CSDHH is recruiting mentors and students for a mentoring program for deaf children. Activities will begin this fall during the new school year.
Greensboro, N.C. -- There is a large community of people in the Triad who are deaf and hard of hearing. And there's a new mentoring program for deaf children that you can help with.
Timothy Hodges with the Communications Services for the Deaf and Hard of Hearing, and Isaac Starnes, a sophomore at UNCG joined WFMY News 2's Tracey McCain on the Good Morning Show, Thursday to talk about the program. Mark Lineberger interpreted the conversation.
Hodges started off by explaining what the non-profit CSDHH does for the community. "The focus is on Guilford County. CSDHH provides a variety of different services including sign language interpreting, advocacy, Computer Assisted Realtime Captioning –CART and also sign language classes. The next session will be starting in June," explained Hodges.
CSDHH is working on a new program called, TAG which stands for Teamwork, Alliance and Guidance. "It's a mentoring program where we really want to focus on deaf and hard-of-hearing students in kindergarten through 12th grade. Some of the goals are mentoring with adults and students for self-identity, possibly providing tutoring services and some other activities after school," explained Hodges.
About 2 to 3 out of every 1,000 children in the U.S. are born deaf or hard-of-hearing. Nine out of every 10 children who are born deaf are born to parents who can hear.
Hodges say mentors are needed because of all of the struggles deaf and hard-of-hearing children can experience. "Communication difficulties can cause social isolation. Development of self-identity can be strengthened with exposure to incidental learning in an environment where communication is not a barrier," he said.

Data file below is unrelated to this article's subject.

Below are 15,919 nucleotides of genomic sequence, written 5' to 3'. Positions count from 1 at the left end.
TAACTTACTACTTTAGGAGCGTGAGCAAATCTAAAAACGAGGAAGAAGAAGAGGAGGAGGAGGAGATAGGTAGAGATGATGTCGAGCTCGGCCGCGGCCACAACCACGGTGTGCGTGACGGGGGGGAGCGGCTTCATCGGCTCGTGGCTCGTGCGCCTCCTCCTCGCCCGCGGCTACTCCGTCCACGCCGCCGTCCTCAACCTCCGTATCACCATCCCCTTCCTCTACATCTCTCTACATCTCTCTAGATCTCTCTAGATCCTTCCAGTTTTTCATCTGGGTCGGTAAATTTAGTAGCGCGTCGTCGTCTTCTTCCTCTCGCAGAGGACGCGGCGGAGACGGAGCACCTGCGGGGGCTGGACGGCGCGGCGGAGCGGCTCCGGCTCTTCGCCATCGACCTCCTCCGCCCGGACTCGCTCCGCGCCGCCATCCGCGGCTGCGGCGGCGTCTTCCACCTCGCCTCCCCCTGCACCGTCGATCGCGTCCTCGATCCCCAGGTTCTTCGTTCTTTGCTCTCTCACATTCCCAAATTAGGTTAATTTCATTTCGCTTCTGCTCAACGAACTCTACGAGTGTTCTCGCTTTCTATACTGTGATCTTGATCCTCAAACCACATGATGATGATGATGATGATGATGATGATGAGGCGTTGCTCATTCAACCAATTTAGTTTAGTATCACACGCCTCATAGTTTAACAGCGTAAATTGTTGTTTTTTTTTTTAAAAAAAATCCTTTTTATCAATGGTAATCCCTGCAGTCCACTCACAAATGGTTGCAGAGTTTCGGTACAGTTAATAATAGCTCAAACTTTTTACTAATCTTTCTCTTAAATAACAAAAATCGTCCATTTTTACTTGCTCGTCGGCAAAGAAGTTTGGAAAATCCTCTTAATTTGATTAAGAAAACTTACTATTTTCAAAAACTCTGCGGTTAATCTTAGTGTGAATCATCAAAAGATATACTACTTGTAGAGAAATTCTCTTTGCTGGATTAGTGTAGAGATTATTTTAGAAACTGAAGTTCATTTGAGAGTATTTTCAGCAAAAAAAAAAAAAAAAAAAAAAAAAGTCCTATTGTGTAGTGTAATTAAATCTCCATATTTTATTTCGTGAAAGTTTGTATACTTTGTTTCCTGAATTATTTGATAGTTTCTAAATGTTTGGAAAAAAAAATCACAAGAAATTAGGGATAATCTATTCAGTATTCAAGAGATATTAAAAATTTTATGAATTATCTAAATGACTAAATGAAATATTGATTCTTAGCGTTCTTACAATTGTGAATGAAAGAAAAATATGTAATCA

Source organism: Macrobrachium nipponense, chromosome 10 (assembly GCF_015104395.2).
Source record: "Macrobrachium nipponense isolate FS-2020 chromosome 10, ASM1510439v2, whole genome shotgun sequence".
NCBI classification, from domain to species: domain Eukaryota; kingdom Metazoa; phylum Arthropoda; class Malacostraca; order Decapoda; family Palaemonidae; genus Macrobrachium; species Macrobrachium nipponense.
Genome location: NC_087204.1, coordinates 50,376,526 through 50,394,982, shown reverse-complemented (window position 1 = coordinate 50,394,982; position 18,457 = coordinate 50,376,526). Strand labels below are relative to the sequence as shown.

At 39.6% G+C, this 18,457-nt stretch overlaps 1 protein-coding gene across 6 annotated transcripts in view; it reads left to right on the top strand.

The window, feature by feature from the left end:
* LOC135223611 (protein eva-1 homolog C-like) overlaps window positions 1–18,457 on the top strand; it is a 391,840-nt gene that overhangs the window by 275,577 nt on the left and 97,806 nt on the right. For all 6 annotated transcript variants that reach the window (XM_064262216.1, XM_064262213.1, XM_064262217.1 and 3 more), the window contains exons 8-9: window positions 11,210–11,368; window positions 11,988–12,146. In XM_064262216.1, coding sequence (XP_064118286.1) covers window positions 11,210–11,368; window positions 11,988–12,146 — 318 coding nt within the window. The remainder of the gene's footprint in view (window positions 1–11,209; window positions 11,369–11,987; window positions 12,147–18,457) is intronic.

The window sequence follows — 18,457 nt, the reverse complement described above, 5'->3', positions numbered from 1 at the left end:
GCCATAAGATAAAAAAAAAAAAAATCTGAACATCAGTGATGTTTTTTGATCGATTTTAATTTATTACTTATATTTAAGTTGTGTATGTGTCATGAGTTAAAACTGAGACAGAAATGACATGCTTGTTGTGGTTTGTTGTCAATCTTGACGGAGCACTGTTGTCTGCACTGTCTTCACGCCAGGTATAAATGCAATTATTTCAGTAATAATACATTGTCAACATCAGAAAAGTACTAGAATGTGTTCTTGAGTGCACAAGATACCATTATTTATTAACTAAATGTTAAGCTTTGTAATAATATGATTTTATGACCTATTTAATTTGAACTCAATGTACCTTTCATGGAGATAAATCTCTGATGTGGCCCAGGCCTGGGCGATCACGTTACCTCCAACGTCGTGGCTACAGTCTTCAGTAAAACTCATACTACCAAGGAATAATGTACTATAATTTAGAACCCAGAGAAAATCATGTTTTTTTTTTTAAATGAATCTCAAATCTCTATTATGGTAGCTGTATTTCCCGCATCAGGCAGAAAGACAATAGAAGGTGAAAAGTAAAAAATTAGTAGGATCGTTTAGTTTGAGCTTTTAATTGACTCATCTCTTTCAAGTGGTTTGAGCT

Starnes, who is a student in the Deaf Education program at UNCG explained why he volunteers. "I am preparing to work with kids who use many different communication styles and I feel like this would be a really good opportunity to be involved with younger deaf and hard-of-hearing students in the community and get some one-on-one working experience outside of the classroom," said Starnes.
And he encouraged others to do the same. "A lot of hearing individuals are not comfortable interacting with the deaf and hard-of-hearing; this is a great opportunity for mentors and the students help make connections. Both will learn and gain experiences while merging two very different cultures together," he said.
Mentors who apply for the program have to be 18 or older and know how to speak American Sign Language. They need to be familiar with deaf culture and have a flexible schedule during after-school hours or weekends. Volunteers need to have their own transportation.
The program starts soon. CSDHH is recruiting mentors and students over the summer and official activities will begin this fall with the new school year.
People who are interested in applying may contact CSDHH on the web at www.csdhh.org or by calling 336-275-8878. The video phone number is 336-542-3981.